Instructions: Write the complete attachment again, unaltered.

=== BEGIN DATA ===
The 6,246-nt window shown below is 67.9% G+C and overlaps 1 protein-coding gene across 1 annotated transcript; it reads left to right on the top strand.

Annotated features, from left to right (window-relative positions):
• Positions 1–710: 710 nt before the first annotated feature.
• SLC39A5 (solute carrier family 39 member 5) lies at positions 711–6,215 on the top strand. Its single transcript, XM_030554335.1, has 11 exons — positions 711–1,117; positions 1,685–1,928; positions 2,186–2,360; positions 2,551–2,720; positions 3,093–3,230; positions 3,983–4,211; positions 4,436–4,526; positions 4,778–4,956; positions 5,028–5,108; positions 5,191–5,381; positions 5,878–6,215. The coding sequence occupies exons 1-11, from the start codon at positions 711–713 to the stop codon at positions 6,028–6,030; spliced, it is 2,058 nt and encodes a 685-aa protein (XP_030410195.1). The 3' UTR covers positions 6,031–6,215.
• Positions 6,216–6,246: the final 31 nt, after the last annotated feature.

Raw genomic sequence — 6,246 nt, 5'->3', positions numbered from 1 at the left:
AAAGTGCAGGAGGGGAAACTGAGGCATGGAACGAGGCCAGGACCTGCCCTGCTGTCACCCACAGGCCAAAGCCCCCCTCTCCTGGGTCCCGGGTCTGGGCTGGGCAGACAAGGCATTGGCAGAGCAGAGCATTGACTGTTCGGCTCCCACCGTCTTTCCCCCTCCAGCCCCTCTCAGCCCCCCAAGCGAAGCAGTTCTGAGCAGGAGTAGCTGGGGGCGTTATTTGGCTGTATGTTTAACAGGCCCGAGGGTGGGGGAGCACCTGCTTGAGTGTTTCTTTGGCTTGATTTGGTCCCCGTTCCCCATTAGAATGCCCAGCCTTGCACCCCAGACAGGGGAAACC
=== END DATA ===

The 6,246-nt window shown below is 67.9% G+C and overlaps 1 protein-coding gene across 1 annotated transcript; it reads left to right on the top strand.

Annotated features, from left to right (window-relative positions):
• Positions 1–710: 710 nt before the first annotated feature.
• SLC39A5 (solute carrier family 39 member 5) lies at positions 711–6,215 on the top strand. Its single transcript, XM_030554335.1, has 11 exons — positions 711–1,117; positions 1,685–1,928; positions 2,186–2,360; positions 2,551–2,720; positions 3,093–3,230; positions 3,983–4,211; positions 4,436–4,526; positions 4,778–4,956; positions 5,028–5,108; positions 5,191–5,381; positions 5,878–6,215. The coding sequence occupies exons 1-11, from the start codon at positions 711–713 to the stop codon at positions 6,028–6,030; spliced, it is 2,058 nt and encodes a 685-aa protein (XP_030410195.1). The 3' UTR covers positions 6,031–6,215.
• Positions 6,216–6,246: the final 31 nt, after the last annotated feature.

Raw genomic sequence — 6,246 nt, 5'->3', positions numbered from 1 at the left:
AAAGTGCAGGAGGGGAAACTGAGGCATGGAACGAGGCCAGGACCTGCCCTGCTGTCACCCACAGGCCAAAGCCCCCCTCTCCTGGGTCCCGGGTCTGGGCTGGGCAGACAAGGCATTGGCAGAGCAGAGCATTGACTGTTCGGCTCCCACCGTCTTTCCCCCTCCAGCCCCTCTCAGCCCCCCAAGCGAAGCAGTTCTGAGCAGGAGTAGCTGGGGGCGTTATTTGGCTGTATGTTTAACAGGCCCGAGGGTGGGGGAGCACCTGCTTGAGTGTTTCTTTGGCTTGATTTGGTCCCCGTTCCCCATTAGAATGCCCAGCCTTGCACCCCAGACAGGGGAAACC